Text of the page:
Live Discussion with Dr Vicki Creanor - 7th November 2018

Dr Creanor will be hosting a live online discussion here on Wednesday 7th Nov, from 8:15 to 9:45pm British Time or 3:15 to 5:45pm US Eastern Time.

She will discuss as many topics as possible in the hour and a half and, as always, you are welcome to ask any questions at all about sleep or the Sleepio program.

Please do note that, as per our guidelines, Dr Creanor will not be able to give personal medical advice, including that concerning medication. Her replies to questions will be made in such a way as to help as many people as possible who might have similar issues. If there are a lot of questions, she may not be able to answer all in the time available, but will try to answer as many as she can.

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Posted 2 Nov 2018 at 4:54 PM
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Comments

  • Sleepio Member

    • 1 comments
    • 0 helped
    Session 5

    I am always hearing that poor sleep is really bad for longevity, brain function etc. I got the impression from my last meeting with “the prof” that poor sleeping will catch itself up and its not that bad?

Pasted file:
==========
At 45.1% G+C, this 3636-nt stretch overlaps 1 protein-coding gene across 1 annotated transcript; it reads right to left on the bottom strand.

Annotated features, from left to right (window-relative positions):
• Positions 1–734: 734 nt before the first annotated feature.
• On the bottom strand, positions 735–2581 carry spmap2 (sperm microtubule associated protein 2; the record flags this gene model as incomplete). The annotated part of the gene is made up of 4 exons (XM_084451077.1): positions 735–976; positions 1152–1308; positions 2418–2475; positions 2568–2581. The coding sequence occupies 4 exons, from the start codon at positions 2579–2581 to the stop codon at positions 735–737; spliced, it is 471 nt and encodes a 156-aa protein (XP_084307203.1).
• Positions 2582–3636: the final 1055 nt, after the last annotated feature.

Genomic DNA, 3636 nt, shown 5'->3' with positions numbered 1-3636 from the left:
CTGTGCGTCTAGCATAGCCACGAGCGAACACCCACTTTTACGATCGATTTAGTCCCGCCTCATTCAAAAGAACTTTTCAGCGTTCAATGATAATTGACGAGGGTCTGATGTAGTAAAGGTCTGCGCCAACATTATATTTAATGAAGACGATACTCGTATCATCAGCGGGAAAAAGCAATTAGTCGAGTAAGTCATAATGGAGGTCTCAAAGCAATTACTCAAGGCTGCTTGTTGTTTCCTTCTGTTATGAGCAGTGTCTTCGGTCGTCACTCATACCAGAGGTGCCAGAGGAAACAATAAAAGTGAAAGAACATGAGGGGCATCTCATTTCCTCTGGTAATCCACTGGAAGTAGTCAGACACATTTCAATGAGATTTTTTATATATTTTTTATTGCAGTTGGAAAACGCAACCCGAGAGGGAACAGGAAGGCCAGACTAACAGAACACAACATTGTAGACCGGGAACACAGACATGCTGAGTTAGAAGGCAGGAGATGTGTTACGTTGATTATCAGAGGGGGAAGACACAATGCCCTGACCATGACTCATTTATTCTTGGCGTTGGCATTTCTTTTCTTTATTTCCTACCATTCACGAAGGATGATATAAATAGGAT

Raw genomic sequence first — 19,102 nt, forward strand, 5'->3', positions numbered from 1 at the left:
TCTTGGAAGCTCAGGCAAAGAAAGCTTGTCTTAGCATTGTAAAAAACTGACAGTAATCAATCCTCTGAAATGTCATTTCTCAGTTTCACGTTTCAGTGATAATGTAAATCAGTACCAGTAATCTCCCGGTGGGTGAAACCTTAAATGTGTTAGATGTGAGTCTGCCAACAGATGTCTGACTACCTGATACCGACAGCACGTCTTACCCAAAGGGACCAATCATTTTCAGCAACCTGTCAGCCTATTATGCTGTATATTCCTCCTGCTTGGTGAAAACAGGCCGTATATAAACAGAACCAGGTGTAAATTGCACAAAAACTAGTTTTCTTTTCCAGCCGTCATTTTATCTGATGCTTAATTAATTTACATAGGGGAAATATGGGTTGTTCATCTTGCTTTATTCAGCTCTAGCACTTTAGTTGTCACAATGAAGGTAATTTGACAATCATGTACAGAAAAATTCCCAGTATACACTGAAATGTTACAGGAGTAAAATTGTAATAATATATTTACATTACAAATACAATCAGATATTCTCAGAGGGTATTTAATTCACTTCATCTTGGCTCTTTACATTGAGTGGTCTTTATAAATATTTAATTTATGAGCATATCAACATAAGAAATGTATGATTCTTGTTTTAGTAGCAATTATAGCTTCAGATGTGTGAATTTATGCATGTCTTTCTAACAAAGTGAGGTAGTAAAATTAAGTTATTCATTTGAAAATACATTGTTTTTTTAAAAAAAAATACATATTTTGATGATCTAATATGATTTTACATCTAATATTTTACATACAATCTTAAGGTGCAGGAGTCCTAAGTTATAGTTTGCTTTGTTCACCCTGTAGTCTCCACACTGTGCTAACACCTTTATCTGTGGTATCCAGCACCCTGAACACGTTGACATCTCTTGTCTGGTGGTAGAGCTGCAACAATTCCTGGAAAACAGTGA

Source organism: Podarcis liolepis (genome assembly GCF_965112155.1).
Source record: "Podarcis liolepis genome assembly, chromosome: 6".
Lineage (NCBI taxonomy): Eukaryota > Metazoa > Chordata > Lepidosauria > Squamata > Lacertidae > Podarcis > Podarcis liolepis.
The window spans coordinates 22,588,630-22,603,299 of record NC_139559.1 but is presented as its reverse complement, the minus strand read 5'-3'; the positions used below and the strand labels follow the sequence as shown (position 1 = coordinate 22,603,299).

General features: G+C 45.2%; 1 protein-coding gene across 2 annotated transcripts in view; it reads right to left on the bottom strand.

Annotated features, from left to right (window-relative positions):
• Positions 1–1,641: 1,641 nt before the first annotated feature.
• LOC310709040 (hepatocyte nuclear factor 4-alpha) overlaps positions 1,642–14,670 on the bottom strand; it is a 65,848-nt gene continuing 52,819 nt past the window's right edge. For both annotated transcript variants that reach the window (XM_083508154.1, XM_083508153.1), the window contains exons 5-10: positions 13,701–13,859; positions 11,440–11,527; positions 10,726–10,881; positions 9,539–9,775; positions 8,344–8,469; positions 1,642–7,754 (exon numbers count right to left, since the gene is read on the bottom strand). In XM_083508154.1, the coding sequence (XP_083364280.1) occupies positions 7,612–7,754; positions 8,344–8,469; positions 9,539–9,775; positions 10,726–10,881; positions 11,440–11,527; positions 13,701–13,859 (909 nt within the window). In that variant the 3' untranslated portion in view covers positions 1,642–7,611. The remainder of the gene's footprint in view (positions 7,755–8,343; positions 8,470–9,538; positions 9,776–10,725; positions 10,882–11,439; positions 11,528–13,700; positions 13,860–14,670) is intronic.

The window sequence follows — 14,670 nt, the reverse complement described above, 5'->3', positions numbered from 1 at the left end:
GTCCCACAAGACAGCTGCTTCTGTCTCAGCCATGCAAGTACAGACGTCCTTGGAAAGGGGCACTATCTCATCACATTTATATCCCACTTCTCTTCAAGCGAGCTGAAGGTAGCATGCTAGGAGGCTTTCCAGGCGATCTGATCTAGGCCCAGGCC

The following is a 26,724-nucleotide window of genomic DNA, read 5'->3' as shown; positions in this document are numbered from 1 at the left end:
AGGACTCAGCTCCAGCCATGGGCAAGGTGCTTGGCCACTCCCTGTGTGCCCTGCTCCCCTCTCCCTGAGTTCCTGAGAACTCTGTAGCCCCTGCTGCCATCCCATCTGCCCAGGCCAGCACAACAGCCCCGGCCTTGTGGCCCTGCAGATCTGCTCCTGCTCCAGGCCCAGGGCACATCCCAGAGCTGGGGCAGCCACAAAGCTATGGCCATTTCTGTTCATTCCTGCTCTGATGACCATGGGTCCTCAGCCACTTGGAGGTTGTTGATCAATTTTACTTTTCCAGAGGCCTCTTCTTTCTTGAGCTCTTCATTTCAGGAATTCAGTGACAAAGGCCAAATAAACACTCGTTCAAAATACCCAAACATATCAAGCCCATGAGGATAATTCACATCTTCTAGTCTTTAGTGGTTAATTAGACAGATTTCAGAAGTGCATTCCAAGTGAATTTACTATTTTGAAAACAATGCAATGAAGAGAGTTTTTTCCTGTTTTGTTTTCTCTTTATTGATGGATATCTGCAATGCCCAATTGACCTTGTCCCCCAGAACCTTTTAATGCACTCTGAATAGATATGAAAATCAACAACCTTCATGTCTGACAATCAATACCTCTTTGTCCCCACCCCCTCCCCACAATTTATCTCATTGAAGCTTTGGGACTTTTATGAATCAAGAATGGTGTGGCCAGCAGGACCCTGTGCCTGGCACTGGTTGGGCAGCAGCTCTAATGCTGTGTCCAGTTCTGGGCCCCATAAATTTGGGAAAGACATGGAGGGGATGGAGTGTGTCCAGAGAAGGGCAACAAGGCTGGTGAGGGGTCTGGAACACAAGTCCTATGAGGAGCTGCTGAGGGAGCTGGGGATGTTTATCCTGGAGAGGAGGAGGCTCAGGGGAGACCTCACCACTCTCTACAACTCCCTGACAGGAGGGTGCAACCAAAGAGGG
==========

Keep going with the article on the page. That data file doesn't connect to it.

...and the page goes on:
• Sleepio Member

    • 44 comments
    • 7 helped
    Graduate

    And Alzheimers ? Right now it seems to be that there is an association between insomnia and this disease rather than proven causality but is research heading in the direction of cause and effect?

  • Sleepio Member

    • 44 comments
    • 7 helped
    Graduate

    Hi, a question from a friend – on average how long does it take someone to achieve a sleep efficiency/ duration which allows a decent quality of life? I appreciate everyone’s different …

  • Sleepio Member

    • 53 comments
    • 0 helped